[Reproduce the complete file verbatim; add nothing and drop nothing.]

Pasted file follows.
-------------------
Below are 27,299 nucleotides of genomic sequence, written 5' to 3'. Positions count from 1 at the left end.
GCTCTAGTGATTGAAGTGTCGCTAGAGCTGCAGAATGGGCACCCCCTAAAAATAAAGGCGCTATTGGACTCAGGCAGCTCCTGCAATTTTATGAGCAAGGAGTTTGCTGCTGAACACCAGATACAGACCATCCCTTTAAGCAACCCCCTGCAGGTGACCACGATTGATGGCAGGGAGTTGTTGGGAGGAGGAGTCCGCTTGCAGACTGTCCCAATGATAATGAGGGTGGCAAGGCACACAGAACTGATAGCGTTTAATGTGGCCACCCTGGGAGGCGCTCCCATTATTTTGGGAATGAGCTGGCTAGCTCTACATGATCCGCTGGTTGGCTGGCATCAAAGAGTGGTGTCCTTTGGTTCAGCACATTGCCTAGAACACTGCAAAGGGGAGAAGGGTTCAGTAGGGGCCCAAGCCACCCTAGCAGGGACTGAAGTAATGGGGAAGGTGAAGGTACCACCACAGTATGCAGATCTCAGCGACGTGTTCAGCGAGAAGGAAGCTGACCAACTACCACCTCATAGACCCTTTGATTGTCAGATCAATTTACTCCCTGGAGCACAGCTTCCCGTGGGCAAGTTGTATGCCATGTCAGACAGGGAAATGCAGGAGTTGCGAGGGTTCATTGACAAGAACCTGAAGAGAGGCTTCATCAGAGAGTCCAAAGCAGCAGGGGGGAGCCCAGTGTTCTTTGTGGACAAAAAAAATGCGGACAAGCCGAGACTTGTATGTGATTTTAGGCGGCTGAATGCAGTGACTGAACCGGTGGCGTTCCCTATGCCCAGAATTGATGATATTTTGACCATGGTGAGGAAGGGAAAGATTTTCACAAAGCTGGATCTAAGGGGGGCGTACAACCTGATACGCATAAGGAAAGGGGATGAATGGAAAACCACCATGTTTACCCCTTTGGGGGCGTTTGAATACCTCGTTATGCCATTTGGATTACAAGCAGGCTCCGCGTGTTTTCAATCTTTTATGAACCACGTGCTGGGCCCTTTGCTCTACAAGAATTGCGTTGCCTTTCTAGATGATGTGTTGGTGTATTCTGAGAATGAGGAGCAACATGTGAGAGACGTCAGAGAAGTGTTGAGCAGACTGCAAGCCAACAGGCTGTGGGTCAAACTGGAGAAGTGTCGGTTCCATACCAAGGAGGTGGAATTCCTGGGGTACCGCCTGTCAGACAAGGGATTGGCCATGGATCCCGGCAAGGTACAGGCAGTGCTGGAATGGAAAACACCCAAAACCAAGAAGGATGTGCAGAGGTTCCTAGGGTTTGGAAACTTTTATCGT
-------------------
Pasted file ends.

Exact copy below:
Below are 27,299 nucleotides of genomic sequence, written 5' to 3'. Positions count from 1 at the left end.
GCTCTAGTGATTGAAGTGTCGCTAGAGCTGCAGAATGGGCACCCCCTAAAAATAAAGGCGCTATTGGACTCAGGCAGCTCCTGCAATTTTATGAGCAAGGAGTTTGCTGCTGAACACCAGATACAGACCATCCCTTTAAGCAACCCCCTGCAGGTGACCACGATTGATGGCAGGGAGTTGTTGGGAGGAGGAGTCCGCTTGCAGACTGTCCCAATGATAATGAGGGTGGCAAGGCACACAGAACTGATAGCGTTTAATGTGGCCACCCTGGGAGGCGCTCCCATTATTTTGGGAATGAGCTGGCTAGCTCTACATGATCCGCTGGTTGGCTGGCATCAAAGAGTGGTGTCCTTTGGTTCAGCACATTGCCTAGAACACTGCAAAGGGGAGAAGGGTTCAGTAGGGGCCCAAGCCACCCTAGCAGGGACTGAAGTAATGGGGAAGGTGAAGGTACCACCACAGTATGCAGATCTCAGCGACGTGTTCAGCGAGAAGGAAGCTGACCAACTACCACCTCATAGACCCTTTGATTGTCAGATCAATTTACTCCCTGGAGCACAGCTTCCCGTGGGCAAGTTGTATGCCATGTCAGACAGGGAAATGCAGGAGTTGCGAGGGTTCATTGACAAGAACCTGAAGAGAGGCTTCATCAGAGAGTCCAAAGCAGCAGGGGGGAGCCCAGTGTTCTTTGTGGACAAAAAAAATGCGGACAAGCCGAGACTTGTATGTGATTTTAGGCGGCTGAATGCAGTGACTGAACCGGTGGCGTTCCCTATGCCCAGAATTGATGATATTTTGACCATGGTGAGGAAGGGAAAGATTTTCACAAAGCTGGATCTAAGGGGGGCGTACAACCTGATACGCATAAGGAAAGGGGATGAATGGAAAACCACCATGTTTACCCCTTTGGGGGCGTTTGAATACCTCGTTATGCCATTTGGATTACAAGCAGGCTCCGCGTGTTTTCAATCTTTTATGAACCACGTGCTGGGCCCTTTGCTCTACAAGAATTGCGTTGCCTTTCTAGATGATGTGTTGGTGTATTCTGAGAATGAGGAGCAACATGTGAGAGACGTCAGAGAAGTGTTGAGCAGACTGCAAGCCAACAGGCTGTGGGTCAAACTGGAGAAGTGTCGGTTCCATACCAAGGAGGTGGAATTCCTGGGGTACCGCCTGTCAGACAAGGGATTGGCCATGGATCCCGGCAAGGTACAGGCAGTGCTGGAATGGAAAACACCCAAAACCAAGAAGGATGTGCAGAGGTTCCTAGGGTTTGGAAACTTTTATCGT